It’s California, during the Great Depression. A woman is confiding her most intimate thoughts in a church confessional, while the man on the other side listens silently and intently. But this is no ordinary religious ritual seeking salvation. The woman — a second generation Filipino farmhand — is rapt in roleplay reverie, her sensuous words aimed at her white American lover, during a historic period when such interracial relationships were forbidden by state law. The confession box transforms into a romantic time machine, ecstatic and melancholic, traveling into alternate futures. She manifests as multiple, dazzling women, and they can love freely.
SHANGRI-LA, directed, written & edited by Isabel Sandoval, is the 21st commission from Miu Miu Women’s Tales. The acclaimed short-film series invites today’s most profound and original female directors to investigate vanity and femininity in the 21st century.
Isabel Sandoval (she/her) is a director, writer, editor, producer and actress from The Philippines who lives and works in New York City. She made history at the 2019 Venice International Film Festival’s ‘Giornate degli Autori’ section with the first film directed by a trans woman of color to ever screen in competition. That film, Lingua Franca, is Isabel’s first feature made in the U.S., and has recently been nominated for the 2021 Film Independent Spirit John Cassavetes Award. Isabel’s directorial debut was with the noir-inflected Señorita, which earned her the Emerging Director Award at the Asian American International Film Festival. This was followed up by the Marcos-era nun drama, Apparition, which won an audience award at the Deauville Asian Film Festival and currently developing her fourth feature, Tropical Gothic selected for the 2021 Berlinale Talents Project.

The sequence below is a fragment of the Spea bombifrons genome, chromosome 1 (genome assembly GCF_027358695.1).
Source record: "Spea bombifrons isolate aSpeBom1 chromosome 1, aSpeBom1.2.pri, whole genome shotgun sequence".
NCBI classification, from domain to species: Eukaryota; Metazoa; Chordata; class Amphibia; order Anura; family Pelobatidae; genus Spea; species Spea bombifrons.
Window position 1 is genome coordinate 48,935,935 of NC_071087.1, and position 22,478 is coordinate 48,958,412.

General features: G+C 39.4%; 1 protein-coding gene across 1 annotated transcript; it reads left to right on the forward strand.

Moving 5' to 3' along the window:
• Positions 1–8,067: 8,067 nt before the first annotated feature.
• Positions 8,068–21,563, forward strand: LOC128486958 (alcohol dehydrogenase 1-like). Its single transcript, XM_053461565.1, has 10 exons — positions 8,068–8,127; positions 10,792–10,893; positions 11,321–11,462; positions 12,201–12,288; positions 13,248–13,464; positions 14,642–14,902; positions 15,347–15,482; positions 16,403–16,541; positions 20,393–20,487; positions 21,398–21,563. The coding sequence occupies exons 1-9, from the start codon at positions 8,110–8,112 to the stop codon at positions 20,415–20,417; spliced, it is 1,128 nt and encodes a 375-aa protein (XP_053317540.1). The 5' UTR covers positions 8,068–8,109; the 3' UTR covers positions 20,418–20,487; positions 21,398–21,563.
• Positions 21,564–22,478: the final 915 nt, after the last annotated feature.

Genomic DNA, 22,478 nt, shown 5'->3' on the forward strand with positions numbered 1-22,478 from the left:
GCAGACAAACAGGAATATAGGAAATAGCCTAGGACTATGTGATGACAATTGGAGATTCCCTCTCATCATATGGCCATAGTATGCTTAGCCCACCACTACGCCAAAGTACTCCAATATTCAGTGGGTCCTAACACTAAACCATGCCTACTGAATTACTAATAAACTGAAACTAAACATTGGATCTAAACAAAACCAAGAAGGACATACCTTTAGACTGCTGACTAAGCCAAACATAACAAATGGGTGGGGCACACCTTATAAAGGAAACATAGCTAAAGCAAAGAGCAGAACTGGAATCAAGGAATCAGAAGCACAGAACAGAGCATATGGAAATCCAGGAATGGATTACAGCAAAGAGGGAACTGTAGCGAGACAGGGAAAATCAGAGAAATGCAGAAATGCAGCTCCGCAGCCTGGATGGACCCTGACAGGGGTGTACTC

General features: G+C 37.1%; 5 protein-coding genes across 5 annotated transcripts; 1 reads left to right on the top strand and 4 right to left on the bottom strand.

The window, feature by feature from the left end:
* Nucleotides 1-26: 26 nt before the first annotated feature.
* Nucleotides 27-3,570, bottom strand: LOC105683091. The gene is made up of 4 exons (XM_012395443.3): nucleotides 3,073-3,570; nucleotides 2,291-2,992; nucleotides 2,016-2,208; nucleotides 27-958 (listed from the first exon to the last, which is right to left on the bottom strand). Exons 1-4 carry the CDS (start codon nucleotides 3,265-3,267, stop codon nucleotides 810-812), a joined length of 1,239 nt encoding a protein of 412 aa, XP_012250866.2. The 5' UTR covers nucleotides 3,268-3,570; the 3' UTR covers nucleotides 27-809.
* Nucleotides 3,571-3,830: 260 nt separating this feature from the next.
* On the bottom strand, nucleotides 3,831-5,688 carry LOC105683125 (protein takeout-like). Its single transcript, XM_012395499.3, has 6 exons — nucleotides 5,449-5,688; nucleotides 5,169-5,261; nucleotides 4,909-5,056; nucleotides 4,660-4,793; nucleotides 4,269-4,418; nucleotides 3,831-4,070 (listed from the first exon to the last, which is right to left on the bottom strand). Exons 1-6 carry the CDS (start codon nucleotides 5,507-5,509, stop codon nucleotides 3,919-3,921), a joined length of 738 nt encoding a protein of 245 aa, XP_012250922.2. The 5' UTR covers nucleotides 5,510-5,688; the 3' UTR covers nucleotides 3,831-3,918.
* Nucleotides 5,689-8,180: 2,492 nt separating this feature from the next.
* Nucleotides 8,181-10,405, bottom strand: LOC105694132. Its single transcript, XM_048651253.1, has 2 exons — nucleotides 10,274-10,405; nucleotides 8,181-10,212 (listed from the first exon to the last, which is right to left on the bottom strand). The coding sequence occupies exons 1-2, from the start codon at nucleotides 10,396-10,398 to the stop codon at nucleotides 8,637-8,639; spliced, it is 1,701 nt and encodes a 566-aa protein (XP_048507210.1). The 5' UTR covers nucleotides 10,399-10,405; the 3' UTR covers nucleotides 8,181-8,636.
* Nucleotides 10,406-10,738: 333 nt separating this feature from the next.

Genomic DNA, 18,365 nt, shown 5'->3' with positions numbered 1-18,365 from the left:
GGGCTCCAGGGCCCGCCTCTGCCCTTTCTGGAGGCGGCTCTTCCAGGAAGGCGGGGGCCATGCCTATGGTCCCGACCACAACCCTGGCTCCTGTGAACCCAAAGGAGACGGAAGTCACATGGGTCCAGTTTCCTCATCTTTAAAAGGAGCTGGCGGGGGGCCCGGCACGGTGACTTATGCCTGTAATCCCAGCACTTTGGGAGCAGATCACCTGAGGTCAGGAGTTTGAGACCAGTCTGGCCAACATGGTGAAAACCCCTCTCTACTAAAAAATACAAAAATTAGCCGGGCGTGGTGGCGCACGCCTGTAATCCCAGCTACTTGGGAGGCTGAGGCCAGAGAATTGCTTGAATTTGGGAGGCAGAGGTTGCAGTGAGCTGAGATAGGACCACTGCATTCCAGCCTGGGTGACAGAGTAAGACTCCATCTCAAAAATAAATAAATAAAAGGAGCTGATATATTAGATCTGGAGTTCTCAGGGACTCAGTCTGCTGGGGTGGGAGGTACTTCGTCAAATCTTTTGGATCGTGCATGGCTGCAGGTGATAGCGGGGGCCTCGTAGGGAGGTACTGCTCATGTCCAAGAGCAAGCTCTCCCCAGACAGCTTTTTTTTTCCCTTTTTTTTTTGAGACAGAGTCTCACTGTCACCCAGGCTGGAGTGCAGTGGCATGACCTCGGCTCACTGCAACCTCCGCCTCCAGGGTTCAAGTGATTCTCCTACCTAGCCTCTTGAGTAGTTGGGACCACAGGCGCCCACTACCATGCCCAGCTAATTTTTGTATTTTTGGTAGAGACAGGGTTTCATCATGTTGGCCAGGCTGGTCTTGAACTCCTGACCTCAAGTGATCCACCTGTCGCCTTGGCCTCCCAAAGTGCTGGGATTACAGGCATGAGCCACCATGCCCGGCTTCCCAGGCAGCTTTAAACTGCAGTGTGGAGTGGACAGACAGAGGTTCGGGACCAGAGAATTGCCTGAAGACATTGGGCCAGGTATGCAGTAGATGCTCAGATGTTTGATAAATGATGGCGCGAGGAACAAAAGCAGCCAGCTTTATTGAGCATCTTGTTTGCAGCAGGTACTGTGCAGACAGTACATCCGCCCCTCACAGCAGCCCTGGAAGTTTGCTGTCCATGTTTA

The protagonist in Shangri-La is played by Isabel herself, and her co-star is Matthew Fifer (he/him), an actor-director whose film Cicada premiered at the BFI London Film Festival in September 2020. Shangri-La was filmed in Los Angeles, during December 2020.
“I was stunned, honored, and privileged,” says Isabel, “to be invited to direct the next Miu Miu Women’s Tales.” ShangriLa becomes a fantasy showcase of the latest Miu Miu collection. “I regard costumes as an expression of the lead character’s potential as a woman,” Isabel explains, “where she envisions herself as a warrior, princess or goddess.” All these looks allow the protagonist to feel, “power, allure, ambition and strength.”
The title Shangri-La summons the idea of earthly paradise, isolated from the world. For some immigrants, America was a promised Shangri-La, whose reality in the 19th and early 20th century, turned out to be a different story. Isabel Sandoval’s film turns that historic gaze around — through the additional lens of a trans woman of color — into an optimistic portrait of freedom, liberation and elusive Utopia, away from prejudice.
SHANGRI-LA digitally premiere was on February 23, 2021 on miumiu.com and Miu Miu social channels.